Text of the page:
CAR CLINIC: The AWD in Subaru is primarily for directional stability


I think your reviews are biased especially on anything that touches on Mazda

Hi JM,

For a long time, I have been an adherent reader of your articles but of late, I’m really concerned with the angle which your reviews have taken.

Your prowess in motoring is laudable but your impartially is clouding your analysis and this is specifically when it comes to Subaru or anything that touches on Mazda.

I have had privilege to own an Impreza, Demio, Honda (Stream, Accord and Fit) and a Toyota Levin and can tell you for each one of them, there is something likable and something dislikeable.

On Subaru, Fuji strength has been on the AWD and the boxer engines which are naturally performance oriented. But on practicality they lose out to Honda.

Do you need an AWD for town use for example? Never forget 80 per cent plus Kenyans buy cars for daily use within mostly town settings.

There is a man who asked you about driving around East Africa with his daughter and he was torn between a Forester and CRV. That analysis was hollow based on your love for Subaru; having driven it.

I challenge you to take CRV I-VTEC 2.45 speed on a Safari to Kisumu and same with Forester. Let us exchange notes while in Kisumu as we examine the wind noise levels in a Forester, the ride quality, comfort, safety, response to driving etc.

So why advice this man on Forester based on AWD and performance alone? Seriously?

Tell me one Honda CRV (97-2005) you have seen broken down and will point you to hundreds of Foresters lying in garages for reasons ranging from gaskets blown to transmission issues.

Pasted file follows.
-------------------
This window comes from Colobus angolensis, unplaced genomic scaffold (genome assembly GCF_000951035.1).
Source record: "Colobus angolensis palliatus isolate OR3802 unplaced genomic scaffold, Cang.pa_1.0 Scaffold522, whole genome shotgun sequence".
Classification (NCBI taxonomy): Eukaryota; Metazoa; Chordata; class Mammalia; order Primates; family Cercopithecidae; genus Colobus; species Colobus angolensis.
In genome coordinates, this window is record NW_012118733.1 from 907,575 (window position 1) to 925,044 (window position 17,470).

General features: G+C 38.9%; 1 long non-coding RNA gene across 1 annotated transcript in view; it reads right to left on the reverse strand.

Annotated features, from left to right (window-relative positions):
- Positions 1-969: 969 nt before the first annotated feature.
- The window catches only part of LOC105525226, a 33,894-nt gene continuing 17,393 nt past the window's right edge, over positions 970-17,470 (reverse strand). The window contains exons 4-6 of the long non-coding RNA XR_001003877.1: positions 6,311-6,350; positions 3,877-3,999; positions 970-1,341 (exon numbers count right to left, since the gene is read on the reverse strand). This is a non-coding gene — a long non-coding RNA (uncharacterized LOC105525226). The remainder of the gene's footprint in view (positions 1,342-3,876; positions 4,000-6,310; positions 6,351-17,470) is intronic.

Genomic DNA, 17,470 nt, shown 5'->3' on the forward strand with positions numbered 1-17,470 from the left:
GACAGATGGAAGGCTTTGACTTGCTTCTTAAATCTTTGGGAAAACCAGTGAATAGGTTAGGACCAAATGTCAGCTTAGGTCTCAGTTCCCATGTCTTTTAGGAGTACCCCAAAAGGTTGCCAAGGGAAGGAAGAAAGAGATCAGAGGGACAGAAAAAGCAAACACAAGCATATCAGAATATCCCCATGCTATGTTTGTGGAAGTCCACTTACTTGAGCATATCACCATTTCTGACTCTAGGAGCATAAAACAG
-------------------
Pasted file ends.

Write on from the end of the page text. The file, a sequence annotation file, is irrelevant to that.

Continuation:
Is reliability an issue we can debate between Honda and Subaru?

Having said that, I give it up all to Subaru for performance based on ride but is that what your reader is looking for only?

Secondly, on Premacy, Stream and Wish, you mention Skyactiv on Mazda. Why not mention Earth Dreams on Honda? How do they compare?

I expect a more objective analysis like: reliability, performance based on horse power, engine capacity, handling and cornering, ease of maintenance, build quality, practicality, space in litres available especially when third row seats are up, ride quality etc.

So why will you for instance comment on Honda RSZ yet you haven’t driven one? I thought motor enthusiasts do road test and come up with a verdict; otherwise all this information is available online anyway.

My humble submission sir is: strive to remain objective in reviews /analysis and keep your love for Mazda and Subaru on check. Advice objectively since as I said, you have the knowledge but your love for those two are killing it. MK

Hi MK,

I admire your honesty and bravura for stepping up to challenge my views. I like such confidence in people I engage with, not just random accolades in a bid to grab my attention or junk commentary to try and incite a reaction. Well in, sir.